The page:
6 | The model-theoretic approach in the philosophy of science - Costa, N, et al. - 1990 |

6 | Quantum physics and the identity of indiscernibles, British Journal for the Philosophy of Science 39 - French, Redhead - 1988 |

5 | Toraldo di - Chiara, L - 1992 |

5 |
Vague identity and quantum non-individuality
- French, Krause
- 1995
(Show Context)
Citation Context ...dividual, such that the application of the predicate regarding its location cannot be determined. As we have indicated elsewhere, this is certainly one way of considering the quantum situation ([26], =-=[16]-=-, [18]). Nevertheless, our approach here is different and has not to our knowledge been explored in the literature. Quantum particles may also be regarded as ‘non-individuals’ in a certain sense [31] ... |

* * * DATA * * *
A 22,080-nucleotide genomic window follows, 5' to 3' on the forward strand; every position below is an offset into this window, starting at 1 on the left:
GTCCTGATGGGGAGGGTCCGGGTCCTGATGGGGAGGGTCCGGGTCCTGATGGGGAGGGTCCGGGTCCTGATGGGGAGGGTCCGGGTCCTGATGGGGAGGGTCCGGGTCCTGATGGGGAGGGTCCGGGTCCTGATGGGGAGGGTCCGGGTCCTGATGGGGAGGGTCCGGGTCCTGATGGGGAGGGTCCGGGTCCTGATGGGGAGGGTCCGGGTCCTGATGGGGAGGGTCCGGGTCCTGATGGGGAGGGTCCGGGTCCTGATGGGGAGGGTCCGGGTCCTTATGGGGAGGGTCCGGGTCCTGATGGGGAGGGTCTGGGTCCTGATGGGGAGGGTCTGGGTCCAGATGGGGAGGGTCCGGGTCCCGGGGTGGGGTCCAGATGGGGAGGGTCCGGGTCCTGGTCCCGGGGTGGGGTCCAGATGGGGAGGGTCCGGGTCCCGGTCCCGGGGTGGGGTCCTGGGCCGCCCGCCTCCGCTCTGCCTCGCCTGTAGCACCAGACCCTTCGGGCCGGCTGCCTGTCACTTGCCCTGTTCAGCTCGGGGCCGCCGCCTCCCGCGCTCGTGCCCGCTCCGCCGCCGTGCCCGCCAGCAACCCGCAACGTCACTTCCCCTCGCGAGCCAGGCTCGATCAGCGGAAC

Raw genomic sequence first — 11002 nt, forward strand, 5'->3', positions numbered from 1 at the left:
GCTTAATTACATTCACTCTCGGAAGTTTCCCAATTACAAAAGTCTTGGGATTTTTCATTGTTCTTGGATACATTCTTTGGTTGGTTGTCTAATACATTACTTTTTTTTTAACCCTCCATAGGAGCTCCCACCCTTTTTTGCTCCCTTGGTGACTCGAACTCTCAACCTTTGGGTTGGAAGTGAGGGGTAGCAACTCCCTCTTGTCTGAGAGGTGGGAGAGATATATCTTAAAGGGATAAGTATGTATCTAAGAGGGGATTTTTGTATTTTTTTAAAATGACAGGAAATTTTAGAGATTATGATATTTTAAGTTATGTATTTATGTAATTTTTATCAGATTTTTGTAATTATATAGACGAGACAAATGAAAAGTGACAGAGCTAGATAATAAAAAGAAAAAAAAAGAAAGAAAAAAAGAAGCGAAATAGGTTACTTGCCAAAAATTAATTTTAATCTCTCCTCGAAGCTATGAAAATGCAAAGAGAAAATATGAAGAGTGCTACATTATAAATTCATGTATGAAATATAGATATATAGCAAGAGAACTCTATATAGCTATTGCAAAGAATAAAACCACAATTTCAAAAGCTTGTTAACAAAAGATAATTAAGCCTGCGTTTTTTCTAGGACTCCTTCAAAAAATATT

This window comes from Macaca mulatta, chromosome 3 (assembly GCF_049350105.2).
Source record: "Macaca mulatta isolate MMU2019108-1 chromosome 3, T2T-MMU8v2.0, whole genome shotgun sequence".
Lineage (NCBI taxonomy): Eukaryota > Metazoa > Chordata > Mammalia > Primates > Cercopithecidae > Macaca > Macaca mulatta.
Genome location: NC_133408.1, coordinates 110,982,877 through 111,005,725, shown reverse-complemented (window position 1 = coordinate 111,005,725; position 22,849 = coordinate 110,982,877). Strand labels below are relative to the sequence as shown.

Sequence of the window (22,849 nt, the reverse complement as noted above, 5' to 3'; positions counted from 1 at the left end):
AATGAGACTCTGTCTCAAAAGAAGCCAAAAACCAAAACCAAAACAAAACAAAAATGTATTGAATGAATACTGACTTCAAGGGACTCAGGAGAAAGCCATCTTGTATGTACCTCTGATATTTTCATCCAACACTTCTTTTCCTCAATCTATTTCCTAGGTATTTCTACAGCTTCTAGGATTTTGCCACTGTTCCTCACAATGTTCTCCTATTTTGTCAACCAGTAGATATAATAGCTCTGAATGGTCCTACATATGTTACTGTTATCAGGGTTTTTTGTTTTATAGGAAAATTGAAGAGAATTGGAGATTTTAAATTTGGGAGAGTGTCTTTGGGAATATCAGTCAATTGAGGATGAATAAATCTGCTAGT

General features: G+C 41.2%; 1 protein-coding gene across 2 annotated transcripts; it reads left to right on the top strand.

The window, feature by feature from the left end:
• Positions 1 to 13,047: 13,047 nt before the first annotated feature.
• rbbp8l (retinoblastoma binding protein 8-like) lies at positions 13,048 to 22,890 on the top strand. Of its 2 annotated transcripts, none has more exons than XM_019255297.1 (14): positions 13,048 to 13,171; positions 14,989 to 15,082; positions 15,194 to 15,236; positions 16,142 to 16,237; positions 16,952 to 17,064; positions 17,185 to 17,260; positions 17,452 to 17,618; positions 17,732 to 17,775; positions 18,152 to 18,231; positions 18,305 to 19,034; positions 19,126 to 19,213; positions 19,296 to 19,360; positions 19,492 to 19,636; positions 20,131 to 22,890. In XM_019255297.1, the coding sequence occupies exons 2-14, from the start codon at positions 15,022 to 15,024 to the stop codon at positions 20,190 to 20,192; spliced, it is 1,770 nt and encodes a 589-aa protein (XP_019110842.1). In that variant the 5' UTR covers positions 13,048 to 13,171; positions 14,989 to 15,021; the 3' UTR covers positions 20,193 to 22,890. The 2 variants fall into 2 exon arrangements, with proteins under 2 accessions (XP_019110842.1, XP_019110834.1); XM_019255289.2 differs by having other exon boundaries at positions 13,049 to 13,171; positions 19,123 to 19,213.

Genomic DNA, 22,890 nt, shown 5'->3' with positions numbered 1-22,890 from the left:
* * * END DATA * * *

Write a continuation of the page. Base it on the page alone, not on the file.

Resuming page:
5 | Science Theory and - Schrodinger - 1957 |

5 | Language-mastery and the sorites paradox - Wright - 1976 |

4 |
H.,“Individuality and Physics,” The Listener 70
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(Show Context)
Citation Context ... [16], [18]). Nevertheless, our approach here is different and has not to our knowledge been explored in the literature. Quantum particles may also be regarded as ‘non-individuals’ in a certain sense =-=[31]-=- (see [14], [24]) and now the issues shifts from the applicability of the predicates to the determinateness of the objects. It is this which marks the difference between vagueness and what we shall ca... |

3 | Language and Philosophy - Black - 1949 |

3 |
Quantum vagueness
- French, Krause
(Show Context)